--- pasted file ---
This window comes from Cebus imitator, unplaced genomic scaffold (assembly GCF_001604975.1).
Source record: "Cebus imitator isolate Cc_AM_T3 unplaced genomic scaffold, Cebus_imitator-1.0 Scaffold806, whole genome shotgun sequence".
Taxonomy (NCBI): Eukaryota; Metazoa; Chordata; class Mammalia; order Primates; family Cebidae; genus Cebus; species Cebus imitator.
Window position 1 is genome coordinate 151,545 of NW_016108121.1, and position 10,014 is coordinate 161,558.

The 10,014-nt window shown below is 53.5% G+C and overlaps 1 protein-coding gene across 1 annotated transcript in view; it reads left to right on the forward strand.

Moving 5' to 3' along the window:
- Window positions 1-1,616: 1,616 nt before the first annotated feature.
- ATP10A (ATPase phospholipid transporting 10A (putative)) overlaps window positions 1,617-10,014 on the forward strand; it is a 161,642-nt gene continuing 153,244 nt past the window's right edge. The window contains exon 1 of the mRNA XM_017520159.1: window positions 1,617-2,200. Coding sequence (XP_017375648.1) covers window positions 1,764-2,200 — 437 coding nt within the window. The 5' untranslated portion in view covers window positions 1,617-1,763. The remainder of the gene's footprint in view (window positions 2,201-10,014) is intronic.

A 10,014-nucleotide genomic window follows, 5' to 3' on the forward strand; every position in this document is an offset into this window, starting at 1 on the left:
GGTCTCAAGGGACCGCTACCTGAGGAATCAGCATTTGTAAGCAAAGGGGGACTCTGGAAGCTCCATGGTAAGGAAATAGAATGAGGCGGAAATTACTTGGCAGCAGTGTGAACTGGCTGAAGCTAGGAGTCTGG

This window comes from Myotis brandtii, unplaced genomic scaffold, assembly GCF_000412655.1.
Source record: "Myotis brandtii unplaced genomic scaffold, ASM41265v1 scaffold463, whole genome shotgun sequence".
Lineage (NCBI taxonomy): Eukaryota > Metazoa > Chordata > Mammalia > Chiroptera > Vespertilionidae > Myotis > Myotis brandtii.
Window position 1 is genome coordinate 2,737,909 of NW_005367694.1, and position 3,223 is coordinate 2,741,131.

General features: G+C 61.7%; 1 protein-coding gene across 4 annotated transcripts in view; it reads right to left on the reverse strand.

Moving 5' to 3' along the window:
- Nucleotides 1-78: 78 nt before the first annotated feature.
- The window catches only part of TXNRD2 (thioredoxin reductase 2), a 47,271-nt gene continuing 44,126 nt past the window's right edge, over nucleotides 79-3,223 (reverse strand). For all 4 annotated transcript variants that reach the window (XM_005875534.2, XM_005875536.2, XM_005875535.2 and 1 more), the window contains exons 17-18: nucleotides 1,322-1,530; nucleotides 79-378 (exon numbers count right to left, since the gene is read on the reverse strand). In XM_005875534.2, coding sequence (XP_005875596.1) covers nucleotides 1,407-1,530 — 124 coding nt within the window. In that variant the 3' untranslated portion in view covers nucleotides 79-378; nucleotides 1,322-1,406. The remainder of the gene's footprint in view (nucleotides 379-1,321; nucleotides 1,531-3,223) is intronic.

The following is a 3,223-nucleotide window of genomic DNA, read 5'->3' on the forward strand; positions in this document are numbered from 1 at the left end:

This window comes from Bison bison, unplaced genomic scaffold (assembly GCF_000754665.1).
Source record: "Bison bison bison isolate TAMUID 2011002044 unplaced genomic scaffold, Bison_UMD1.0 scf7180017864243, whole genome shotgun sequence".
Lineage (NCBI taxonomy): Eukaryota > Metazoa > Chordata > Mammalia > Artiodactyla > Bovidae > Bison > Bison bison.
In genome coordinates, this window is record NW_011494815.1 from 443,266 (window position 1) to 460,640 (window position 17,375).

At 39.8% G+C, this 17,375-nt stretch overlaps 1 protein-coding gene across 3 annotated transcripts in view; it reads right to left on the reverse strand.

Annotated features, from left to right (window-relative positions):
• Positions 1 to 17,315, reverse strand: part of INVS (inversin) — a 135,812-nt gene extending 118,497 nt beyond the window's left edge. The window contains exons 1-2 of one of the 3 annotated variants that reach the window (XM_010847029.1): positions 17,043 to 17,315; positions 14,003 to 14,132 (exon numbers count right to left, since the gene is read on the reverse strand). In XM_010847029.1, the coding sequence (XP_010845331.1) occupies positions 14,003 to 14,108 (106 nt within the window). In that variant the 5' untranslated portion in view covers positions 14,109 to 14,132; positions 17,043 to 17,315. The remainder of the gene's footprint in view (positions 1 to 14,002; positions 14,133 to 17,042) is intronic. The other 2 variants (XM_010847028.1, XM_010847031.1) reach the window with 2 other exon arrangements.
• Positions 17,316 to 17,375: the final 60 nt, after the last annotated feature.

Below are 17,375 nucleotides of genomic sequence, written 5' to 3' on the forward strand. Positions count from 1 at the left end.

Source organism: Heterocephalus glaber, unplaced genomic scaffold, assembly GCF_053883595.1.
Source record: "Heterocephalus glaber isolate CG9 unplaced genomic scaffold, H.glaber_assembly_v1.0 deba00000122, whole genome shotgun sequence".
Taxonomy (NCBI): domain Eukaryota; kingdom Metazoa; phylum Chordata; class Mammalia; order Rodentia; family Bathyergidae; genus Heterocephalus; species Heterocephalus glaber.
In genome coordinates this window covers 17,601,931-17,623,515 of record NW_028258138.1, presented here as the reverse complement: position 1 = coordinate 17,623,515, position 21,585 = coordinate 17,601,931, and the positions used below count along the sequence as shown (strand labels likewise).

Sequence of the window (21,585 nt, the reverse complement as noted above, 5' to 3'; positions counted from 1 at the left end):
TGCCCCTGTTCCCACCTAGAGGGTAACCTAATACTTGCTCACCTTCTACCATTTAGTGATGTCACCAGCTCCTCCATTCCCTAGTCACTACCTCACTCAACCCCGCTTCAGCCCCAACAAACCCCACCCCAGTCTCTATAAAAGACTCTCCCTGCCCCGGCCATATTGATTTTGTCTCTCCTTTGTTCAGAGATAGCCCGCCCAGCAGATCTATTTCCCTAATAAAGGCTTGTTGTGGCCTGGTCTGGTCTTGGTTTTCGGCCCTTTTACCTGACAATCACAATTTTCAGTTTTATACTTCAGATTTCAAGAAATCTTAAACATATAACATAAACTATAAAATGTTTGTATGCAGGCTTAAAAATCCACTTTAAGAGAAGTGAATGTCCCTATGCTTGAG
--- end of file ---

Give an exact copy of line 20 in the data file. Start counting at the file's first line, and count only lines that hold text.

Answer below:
This window comes from Bison bison, unplaced genomic scaffold (assembly GCF_000754665.1).